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Virtual Money, Real Crime

​DIGITAL CURRENCIES, also known as e-currencies and crypto-currencies, are transactions that occur through currency issuers or money exchangers, or even directly between people who hold the money, often outside the purview of a central banking authority. The U.S. Department of the Treasury’s Financial Crimes Enforcement Network (FinCEN) contrasts it with real money by pointing out that digital currency does not have “legal tender” status in a jurisdiction. Because these transactions are done without banks and outside of the government’s regulatory domain, they have appealed to a range of users from small businesses to criminals. And as they have gained momentum, they have also drawn the attention of the U.S. Congress.

Digital currency is not backed by a central bank or issued by a nation. It can often be bought with cash or by wiring money to an issuer or exchange company. (Some people also call it virtual currency, though others reserve that term only for money used in fantasy games to buy goods in virtual economies, not in the real world.)

Crypto-currencies operate on peer-to-peer networks with specific technology required by users to transfer the currency. Bitcoin is currently the most well-known (and scrutinized) crypto-currency. Here’s how it works: Users obtain a bitcoin wallet from the bitcoin Web site and download the bitcoin client technology to facilitate the bitcoin use. Bitcoins can be obtained by “mining” the bitcoins using complicated computing algorithms (there are a finite amount of bitcoins that can be mined) or by obtaining them through an exchange by trading other currency for them. Bitcoins can then be used to make purchases and money transfers outside of the regulated banking systems. If a person loses their bitcoin wallet, they lose their bitcoins, which literally drop out of circulation. Like other currencies, bitcoins have an exchange rate. Bitcoins were worth $250 each earlier this year, but shot up past $1,000 in November when congressional hearings ended up not being as critical of the currency as anticipated.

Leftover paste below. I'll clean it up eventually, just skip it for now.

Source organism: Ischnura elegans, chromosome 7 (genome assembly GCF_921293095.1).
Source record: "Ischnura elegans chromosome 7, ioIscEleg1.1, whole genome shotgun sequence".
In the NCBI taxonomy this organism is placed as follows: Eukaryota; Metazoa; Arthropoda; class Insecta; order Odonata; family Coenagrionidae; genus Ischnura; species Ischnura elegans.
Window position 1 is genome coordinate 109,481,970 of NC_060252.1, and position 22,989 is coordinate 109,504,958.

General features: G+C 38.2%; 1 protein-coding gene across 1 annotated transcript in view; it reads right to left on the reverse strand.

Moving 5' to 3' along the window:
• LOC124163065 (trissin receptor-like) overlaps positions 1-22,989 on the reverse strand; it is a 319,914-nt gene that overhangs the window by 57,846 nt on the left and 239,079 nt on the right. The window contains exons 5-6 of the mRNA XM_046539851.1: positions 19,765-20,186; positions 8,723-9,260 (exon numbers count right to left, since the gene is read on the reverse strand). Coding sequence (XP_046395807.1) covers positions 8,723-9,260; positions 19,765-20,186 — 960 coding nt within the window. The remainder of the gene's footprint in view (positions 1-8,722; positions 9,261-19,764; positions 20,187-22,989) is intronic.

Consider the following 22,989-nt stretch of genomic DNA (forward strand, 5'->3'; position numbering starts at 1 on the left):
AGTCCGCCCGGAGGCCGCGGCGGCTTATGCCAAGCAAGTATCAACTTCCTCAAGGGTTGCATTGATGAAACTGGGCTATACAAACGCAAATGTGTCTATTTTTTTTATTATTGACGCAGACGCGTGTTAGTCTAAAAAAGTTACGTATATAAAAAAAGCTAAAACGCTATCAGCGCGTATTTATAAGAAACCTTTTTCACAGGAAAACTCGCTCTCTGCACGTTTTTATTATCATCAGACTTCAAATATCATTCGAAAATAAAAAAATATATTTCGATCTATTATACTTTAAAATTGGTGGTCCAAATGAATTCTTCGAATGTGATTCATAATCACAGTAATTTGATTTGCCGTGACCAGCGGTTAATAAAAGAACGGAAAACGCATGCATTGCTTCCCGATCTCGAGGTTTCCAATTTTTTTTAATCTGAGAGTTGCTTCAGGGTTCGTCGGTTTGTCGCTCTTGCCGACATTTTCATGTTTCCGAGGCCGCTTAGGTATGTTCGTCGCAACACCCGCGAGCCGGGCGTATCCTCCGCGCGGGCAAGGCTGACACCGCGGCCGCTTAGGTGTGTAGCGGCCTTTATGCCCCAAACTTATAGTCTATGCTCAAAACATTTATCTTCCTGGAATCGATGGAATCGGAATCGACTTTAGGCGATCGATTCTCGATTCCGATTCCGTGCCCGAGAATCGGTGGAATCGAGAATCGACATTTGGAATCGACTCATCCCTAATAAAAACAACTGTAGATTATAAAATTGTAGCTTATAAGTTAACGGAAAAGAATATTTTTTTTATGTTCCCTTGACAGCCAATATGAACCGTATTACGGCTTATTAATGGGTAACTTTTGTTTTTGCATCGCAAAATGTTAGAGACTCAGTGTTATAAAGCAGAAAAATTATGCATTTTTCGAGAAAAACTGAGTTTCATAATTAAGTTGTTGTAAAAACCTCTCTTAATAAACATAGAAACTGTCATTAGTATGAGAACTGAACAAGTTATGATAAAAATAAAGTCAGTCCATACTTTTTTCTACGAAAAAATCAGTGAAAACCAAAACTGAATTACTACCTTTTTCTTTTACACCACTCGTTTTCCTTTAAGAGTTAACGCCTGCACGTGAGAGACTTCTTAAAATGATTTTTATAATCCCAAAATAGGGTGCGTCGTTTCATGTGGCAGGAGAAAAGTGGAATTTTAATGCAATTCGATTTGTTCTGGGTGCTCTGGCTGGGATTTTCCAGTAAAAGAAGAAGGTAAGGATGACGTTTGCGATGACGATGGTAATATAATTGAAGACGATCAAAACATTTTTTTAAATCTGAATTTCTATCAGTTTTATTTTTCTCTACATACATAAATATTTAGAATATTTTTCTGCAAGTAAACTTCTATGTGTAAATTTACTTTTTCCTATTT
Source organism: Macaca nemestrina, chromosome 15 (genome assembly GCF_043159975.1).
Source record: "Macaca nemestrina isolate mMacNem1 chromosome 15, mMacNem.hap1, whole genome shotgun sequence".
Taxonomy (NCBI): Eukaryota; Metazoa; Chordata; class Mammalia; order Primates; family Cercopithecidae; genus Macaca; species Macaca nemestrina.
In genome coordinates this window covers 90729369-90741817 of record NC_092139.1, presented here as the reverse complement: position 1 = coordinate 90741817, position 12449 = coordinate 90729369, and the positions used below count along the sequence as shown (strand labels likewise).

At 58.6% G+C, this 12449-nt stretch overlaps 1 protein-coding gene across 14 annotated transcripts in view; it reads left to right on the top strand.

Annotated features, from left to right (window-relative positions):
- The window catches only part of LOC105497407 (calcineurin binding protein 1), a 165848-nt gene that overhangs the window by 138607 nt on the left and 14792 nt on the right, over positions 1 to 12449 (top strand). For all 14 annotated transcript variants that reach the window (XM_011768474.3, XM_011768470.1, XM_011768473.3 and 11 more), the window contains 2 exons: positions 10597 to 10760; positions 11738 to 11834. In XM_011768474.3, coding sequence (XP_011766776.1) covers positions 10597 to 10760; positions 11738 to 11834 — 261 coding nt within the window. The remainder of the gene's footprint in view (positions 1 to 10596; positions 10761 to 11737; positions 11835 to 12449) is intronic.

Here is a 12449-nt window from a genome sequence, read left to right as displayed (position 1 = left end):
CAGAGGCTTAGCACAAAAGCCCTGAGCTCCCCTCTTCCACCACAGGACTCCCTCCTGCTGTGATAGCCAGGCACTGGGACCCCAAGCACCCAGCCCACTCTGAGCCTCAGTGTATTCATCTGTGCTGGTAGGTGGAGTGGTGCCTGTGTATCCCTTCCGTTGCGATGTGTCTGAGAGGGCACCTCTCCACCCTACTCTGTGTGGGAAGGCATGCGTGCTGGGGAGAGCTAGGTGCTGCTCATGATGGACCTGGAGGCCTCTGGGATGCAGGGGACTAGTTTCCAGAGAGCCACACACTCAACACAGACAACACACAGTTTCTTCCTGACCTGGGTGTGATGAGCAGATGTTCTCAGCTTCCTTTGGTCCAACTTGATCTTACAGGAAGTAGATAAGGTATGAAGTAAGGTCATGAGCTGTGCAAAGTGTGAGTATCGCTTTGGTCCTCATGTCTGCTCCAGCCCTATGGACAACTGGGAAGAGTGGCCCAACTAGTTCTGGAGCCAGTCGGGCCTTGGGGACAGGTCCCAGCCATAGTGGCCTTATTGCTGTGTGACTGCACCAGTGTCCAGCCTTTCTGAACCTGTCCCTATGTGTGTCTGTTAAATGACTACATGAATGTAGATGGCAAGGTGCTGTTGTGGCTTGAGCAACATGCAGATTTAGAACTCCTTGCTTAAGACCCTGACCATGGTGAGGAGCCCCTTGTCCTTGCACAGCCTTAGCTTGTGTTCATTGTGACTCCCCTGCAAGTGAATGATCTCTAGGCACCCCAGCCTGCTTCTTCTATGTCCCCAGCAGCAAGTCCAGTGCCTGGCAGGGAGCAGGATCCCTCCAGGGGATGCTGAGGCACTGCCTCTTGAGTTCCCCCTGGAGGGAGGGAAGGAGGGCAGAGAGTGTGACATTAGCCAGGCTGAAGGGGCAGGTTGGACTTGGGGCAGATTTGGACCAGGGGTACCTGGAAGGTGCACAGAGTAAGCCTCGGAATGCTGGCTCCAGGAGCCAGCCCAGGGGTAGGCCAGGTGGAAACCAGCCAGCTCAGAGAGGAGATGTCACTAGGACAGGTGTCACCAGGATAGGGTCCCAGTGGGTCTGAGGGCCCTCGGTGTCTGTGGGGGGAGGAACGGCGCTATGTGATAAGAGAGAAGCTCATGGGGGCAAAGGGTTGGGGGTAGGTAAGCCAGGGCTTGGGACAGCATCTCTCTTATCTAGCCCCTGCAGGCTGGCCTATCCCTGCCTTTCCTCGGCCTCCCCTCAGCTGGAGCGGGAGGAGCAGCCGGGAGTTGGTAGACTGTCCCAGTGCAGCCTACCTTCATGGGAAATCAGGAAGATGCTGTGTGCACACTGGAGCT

This type of currency is attractive for many reasons. Aditya Sood, senior security consultant at IOActive, Inc., points out that the currencies help avoid some bank fees, such as those charged for credit card transactions. This can be especially attractive to a small business. Still others like the idea of a payment method outside what they see as the normal government-controlled finance system, says Jason Thomas, senior strategic analyst at Thomson Reuters.

The anti-establishment types and those trying to skirt the law are attracted by the fact that digital currencies are unregulated by central banking authorities, which means that transactions don’t require reporting. In the United States, for example, a currency transaction report (CTR) must be filed for cash transactions of $10,000 or more. In the digital currency world, no such reporting occurs. The digital currency companies also tend not to require that a person use their real identity in setting up an account. But there is a decentralized record of every transaction.